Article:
The Call of Duty League’s 2020 season playoffs and championship weekend will officially be held online, but with the introduction of additional competitive integrity enhancements.
Many have hoped for CoD’s return to a LAN environment, as the online phase has brought connectivity issues as well as a lack of player and gear visibility for officials to oversee. In light of continued safety precautions, the CDL has confirmed Champs is going to be online and that they will have some security measures to enhance the experience.
In light of continued COVID-19 health risks, the CDL postseason will be held online. The League and teams are collaborating on additional competitive integrity measures to be taken. More updates to follow in delivering the best experience for all. https://t.co/nyGMEZNAI4
— Call of Duty League (@CODLeague) July 5, 2020
As it stands, one measure enables more player and gear visibility, another creates better server options for teams to choose from, and a third simply enlists more support staff to help manage the events. All three of these should, in theory, help produce a more consistent online experience than the fanbase and players have become used to.
Universal camera setup
One major benefit of LAN is that league officials can monitor players and their setups, but this has been inconsistent online given the different (or sometimes nonexistent) camera options players have. To compensate for this, the CDL is providing every single player with a “universal camera setup” that should help provide more transparency.
Biggest prizepool in COD HISTORY and not a single series on LAN.
T4 on LAN? T6 on LAN?
— Surge Octane (@OctaneSam) July 5, 2020
Improved server control
While players like the Seattle Surge’s Sam ‘Octane’ Larew aren’t thrilled with the announcement, this measure should help make life slightly easier for players. While teams can currently choose to veto three of the CDL’s nine available servers for matches, that number is being upped to five for the Playoffs and Championship Weekend.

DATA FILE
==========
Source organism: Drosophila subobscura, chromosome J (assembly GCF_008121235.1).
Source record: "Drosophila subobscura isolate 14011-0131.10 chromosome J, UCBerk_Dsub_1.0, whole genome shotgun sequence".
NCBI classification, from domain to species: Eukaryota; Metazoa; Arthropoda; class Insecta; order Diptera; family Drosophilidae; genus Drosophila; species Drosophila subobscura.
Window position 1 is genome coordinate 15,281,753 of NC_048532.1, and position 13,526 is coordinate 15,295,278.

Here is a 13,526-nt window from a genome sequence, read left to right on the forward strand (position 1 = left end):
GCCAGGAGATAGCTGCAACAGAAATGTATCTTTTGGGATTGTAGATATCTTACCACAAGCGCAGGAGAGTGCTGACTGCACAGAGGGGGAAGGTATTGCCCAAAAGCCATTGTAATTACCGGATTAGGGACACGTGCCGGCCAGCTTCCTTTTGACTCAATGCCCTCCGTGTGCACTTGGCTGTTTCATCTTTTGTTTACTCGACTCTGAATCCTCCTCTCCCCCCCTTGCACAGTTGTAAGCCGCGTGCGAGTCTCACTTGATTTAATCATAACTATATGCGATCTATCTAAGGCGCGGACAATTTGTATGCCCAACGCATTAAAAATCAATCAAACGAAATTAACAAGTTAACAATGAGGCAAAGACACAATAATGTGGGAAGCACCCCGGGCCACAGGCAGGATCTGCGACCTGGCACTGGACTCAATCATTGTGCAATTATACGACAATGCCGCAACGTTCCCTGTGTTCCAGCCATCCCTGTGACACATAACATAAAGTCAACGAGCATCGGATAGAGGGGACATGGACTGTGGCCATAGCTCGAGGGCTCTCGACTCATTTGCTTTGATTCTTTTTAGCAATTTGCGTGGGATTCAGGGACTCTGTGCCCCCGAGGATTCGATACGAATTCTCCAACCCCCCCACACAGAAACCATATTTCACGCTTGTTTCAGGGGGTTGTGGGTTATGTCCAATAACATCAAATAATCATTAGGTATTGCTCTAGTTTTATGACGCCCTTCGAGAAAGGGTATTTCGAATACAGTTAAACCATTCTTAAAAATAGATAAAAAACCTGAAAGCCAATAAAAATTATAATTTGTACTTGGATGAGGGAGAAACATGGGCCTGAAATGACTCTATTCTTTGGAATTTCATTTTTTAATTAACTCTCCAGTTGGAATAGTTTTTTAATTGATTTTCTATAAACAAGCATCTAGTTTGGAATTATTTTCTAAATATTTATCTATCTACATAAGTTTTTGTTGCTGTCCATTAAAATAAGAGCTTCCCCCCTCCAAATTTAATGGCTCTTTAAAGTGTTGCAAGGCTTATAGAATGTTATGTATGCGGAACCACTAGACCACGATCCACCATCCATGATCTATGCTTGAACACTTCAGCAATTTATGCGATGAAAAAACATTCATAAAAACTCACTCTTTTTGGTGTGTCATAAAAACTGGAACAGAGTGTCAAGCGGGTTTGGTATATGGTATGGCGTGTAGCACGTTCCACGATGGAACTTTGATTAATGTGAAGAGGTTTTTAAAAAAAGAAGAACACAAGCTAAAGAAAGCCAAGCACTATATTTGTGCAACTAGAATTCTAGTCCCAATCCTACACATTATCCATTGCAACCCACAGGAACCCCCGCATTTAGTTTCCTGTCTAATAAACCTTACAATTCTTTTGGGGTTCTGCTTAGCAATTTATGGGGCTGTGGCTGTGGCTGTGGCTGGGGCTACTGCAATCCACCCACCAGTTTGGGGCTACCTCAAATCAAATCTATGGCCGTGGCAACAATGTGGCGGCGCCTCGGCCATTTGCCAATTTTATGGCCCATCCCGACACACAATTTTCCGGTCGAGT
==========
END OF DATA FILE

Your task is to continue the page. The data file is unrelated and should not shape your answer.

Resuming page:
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This should hopefully improve connectivity for each match, as teams will have been able to whittle servers down to a few options that work best for them.
More support staff
The third measure is a simple one: more staff. The league is confirming that they will be reinforcing their “production, technical, and officiating staffing teams.” Although this doesn’t fix the roots of the issues with online play, it should at least provide some safety blankets in case any issues do arise.
Unfortunate the biggest CoD event ever will be held on online, but necessary given the circumstances. The safety of the players and staff should never be put at risk, and I agree with their decision to have it online. https://t.co/SOb2xiygsj
— Empire Clayster (@Clayster) July 5, 2020
It’s the biggest Call of Duty prize pool ever, at $3 million, so players, casters, and fans will most certainly be disappointed that a bubble format solution (like the NBA is currently working towards) couldn’t be reached. But as noted by the Dallas Empire’s James ‘Clayster’ Eubanks, this was likely a necessary decision.
Given current conditions, the league is obviously reluctant to put and player or staff member at risk. Adding on, a team like the Toronto Ultra may not physically be able to reach the United States for Champs given the possibility that travel bans continue heightening.
While this may be a disappointing announcement, at least it comes with some efforts to improve the online experience. The CDL has also expressed that it will be sharing more updates in the coming weeks.